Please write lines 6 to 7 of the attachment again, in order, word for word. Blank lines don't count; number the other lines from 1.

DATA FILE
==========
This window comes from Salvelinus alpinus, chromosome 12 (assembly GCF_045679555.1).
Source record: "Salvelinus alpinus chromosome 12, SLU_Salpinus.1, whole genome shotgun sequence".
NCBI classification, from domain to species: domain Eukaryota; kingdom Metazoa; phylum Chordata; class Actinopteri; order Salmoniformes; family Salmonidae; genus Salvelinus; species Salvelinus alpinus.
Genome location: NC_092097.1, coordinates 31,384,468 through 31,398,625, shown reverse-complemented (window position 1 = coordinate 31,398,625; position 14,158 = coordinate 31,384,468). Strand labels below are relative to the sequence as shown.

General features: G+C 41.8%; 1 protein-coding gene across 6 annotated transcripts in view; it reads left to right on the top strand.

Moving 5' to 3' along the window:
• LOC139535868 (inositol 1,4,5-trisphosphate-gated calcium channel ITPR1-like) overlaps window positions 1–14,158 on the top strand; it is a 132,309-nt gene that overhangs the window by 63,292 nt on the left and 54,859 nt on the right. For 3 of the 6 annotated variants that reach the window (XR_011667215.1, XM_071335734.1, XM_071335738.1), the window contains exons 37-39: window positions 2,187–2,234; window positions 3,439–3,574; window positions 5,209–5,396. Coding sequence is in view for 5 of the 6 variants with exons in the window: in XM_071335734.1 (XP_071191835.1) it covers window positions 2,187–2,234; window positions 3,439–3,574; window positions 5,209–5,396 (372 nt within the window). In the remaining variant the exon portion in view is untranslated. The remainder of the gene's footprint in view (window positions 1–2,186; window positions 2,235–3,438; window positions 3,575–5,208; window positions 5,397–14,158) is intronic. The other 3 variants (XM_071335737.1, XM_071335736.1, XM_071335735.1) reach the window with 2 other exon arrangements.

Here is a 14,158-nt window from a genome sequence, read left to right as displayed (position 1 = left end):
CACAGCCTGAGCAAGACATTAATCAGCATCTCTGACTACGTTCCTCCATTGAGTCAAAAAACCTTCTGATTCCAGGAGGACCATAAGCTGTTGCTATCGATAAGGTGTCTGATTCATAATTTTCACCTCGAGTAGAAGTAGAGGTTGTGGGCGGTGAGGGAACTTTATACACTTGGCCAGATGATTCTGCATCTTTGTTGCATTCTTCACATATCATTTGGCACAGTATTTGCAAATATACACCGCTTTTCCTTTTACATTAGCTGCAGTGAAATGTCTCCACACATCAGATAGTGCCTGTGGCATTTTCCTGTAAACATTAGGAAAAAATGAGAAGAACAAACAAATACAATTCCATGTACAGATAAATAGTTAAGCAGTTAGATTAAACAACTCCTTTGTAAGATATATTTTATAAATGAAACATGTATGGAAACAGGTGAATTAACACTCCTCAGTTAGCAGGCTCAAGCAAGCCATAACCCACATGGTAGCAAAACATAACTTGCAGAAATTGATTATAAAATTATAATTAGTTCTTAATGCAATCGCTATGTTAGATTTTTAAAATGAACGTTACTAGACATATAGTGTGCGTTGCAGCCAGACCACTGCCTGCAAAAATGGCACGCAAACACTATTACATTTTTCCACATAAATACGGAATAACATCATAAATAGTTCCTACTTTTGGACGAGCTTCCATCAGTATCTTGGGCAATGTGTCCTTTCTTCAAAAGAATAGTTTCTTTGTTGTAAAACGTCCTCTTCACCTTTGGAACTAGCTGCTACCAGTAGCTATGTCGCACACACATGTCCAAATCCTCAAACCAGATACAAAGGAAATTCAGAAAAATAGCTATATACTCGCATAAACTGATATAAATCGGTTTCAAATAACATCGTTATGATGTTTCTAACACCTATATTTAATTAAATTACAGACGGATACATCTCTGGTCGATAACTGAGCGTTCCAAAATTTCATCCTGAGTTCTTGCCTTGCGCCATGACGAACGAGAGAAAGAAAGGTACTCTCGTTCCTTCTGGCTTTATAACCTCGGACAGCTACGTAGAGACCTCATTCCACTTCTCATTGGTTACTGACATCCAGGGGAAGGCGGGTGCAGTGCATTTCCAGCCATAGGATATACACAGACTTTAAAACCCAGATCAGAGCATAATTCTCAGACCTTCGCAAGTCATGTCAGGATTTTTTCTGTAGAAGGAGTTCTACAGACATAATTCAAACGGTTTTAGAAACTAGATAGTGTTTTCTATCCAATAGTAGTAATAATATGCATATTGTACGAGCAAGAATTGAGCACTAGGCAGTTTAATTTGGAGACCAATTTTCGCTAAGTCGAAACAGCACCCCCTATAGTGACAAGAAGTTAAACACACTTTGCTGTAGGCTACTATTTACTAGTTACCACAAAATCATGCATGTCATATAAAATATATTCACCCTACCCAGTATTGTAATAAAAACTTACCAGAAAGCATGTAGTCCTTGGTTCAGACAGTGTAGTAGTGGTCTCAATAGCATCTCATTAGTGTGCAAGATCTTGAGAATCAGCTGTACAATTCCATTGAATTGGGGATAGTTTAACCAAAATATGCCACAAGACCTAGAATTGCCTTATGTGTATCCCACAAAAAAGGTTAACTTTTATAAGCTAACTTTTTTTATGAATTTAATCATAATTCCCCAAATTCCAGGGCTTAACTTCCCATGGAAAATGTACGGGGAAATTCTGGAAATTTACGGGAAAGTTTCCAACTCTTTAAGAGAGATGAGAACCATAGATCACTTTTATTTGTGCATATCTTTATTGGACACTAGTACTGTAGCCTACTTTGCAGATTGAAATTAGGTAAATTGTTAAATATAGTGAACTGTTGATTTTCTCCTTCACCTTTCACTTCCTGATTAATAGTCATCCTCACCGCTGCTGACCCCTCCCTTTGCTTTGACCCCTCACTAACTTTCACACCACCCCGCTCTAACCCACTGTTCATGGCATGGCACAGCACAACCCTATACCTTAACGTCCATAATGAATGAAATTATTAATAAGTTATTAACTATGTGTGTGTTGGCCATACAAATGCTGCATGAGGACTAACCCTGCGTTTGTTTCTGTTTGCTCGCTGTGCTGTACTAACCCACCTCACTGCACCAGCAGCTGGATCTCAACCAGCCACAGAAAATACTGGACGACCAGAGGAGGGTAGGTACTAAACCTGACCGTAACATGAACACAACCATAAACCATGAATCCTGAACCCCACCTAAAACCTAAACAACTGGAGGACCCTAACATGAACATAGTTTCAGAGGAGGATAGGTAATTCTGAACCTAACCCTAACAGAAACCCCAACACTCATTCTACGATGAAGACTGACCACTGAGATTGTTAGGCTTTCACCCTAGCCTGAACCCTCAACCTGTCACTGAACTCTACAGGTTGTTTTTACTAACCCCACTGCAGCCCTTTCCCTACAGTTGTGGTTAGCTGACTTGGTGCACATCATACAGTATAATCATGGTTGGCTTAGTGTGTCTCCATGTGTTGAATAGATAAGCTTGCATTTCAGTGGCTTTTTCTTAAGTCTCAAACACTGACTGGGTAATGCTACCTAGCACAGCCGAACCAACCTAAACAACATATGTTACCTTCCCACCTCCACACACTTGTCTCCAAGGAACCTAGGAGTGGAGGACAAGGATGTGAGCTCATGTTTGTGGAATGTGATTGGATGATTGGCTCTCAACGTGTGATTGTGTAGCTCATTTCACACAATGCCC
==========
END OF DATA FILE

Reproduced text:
Moving 5' to 3' along the window:
• LOC139535868 (inositol 1,4,5-trisphosphate-gated calcium channel ITPR1-like) overlaps window positions 1–14,158 on the top strand; it is a 132,309-nt gene that overhangs the window by 63,292 nt on the left and 54,859 nt on the right. For 3 of the 6 annotated variants that reach the window (XR_011667215.1, XM_071335734.1, XM_071335738.1), the window contains exons 37-39: window positions 2,187–2,234; window positions 3,439–3,574; window positions 5,209–5,396. Coding sequence is in view for 5 of the 6 variants with exons in the window: in XM_071335734.1 (XP_071191835.1) it covers window positions 2,187–2,234; window positions 3,439–3,574; window positions 5,209–5,396 (372 nt within the window). In the remaining variant the exon portion in view is untranslated. The remainder of the gene's footprint in view (window positions 1–2,186; window positions 2,235–3,438; window positions 3,575–5,208; window positions 5,397–14,158) is intronic. The other 3 variants (XM_071335737.1, XM_071335736.1, XM_071335735.1) reach the window with 2 other exon arrangements.